Mourning

God, how is it that I can have a relationship with someone I’ve never met?

Sometimes, I don’t even know the fullness of someone’s personality till after they die, and yet I feel their loss.

I’ve lost a piece of myself today. So I’m crying out to you God.

A woman who worked hard, a woman who wouldn’t take no for an answer, a woman who had the imagination to see the world as better and healthier place.

And because those things are what I want to, I lost a piece of myself today.

You know what I mean God!

Her notoriety was paved with refusals: refusals to back down to the dean of Harvard law, her refusals to let cancer have it’s way first with her husband, then with her career, and finally with her life.

Her dissent was for justice for all and sparkled whenever it was brought into the light.

She said no, when life told her to quit, over and over again. She was steadfast.

She was a fighter, small in stature and long in memory.

Lord, It is said a person who dies on Rosh Hashannah is tzaddik- a person of great righteousness.

That they die at the last possible moment of the year because they are so needed.

Lord you know we all needed a notorious and righteous RBG in our lives.

Lighting the way for all those who are striving to be notorious.

May that righteousness, that piece I feel like I’ve lost, actually remain like a lit fire in my belly.

Well done Ruth Bader Ginsberg, Good and faithful servant.

We here on earth are praying that you are hatching a plot with the company of saints, I know you are sitting with God and John Lewis and Chadwick Boseman.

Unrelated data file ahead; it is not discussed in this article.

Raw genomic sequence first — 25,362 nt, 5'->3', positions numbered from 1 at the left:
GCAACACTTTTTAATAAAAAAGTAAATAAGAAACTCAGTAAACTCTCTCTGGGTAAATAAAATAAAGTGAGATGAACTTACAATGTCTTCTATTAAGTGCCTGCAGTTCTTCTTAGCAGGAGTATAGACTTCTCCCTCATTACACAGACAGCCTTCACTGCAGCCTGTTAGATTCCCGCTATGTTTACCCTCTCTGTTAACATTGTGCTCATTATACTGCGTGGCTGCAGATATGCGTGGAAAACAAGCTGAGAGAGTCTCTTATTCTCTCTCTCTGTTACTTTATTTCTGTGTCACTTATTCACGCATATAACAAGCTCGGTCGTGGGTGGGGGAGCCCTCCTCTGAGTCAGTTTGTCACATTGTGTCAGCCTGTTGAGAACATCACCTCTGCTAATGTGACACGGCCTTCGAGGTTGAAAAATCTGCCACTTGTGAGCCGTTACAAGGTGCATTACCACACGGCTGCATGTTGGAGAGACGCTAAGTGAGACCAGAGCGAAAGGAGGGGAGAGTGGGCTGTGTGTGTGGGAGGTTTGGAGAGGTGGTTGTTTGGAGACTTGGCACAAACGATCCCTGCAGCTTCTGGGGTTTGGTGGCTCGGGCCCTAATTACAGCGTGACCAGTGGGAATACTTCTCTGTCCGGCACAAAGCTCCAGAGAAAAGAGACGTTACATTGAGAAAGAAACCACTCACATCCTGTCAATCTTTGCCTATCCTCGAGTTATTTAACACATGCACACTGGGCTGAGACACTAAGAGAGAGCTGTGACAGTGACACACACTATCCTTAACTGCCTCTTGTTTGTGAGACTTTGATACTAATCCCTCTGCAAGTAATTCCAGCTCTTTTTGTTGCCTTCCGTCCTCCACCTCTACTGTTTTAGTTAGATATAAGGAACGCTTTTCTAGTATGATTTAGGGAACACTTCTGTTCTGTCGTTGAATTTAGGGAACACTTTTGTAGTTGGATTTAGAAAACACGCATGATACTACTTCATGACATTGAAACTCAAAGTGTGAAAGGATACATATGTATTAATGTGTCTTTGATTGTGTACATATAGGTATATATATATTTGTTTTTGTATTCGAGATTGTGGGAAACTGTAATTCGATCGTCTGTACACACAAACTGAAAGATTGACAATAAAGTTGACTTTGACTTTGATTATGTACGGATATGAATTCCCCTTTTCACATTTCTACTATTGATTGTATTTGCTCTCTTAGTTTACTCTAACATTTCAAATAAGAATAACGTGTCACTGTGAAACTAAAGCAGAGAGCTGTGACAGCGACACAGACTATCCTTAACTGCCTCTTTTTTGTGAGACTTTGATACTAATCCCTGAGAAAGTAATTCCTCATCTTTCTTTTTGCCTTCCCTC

And while you are plotting we pray that you are hanging your collar in the stars, so we might see, and remember how justice shines in the dark.

Help us in our grief to cry and rage, and then find ourselves in your work we pray.

Lord hear our prayer.

Amen.

Notorious RBG with Quotes Digital Art by Madison Ann

Image

Feel free to use/adapt with credit to Pastor Katy Stenta

On the motivational side: Part of Her Work

Here is the Link for Pandemic Prayers and Resources: Top Posts are “In an Abundance of Caution” “The Lord is My Shepherd: What kind of Sheep are You” and “Masks: A Prayer”

Author: katyandtheword

Pastor Katy has enjoyed ministry at New Covenant for 7 years, where the church has solidified its community focus. Prior to that she studied both Theology and Christian Formation at Princeton Theological Seminary. She also served as an Assistant Chaplain at Trenton Psychiatric Hospital and as the Christian Educational Coordinator at Bethany Presbyterian at Bloomfield, NJ. She enjoys working within and connecting to the community, is known to laugh a lot during service, and tells as many stories as possible. Pastor Katy loves reading Science Fiction and Fantasy, theater, arts and crafts, music, playing with children and sunshine, and continues to try to be as (w)holistically Christian as possible. "Publisher after publisher turned down A Wrinkle in Time," L'Engle wrote, "because it deals overtly with the problem of evil, and it was too difficult for children, and was it a children's or an adult's book, anyhow?" The next year it won the prestigious John Newbery Medal. Tolkien states in the foreword to The Lord of the Rings that he disliked allegories and that the story was not one.[66] Instead he preferred what he termed "applicability", the freedom of the reader to interpret the work in the light of his or her own life and times. "Hallows, not Horcruxes" Harry Potter

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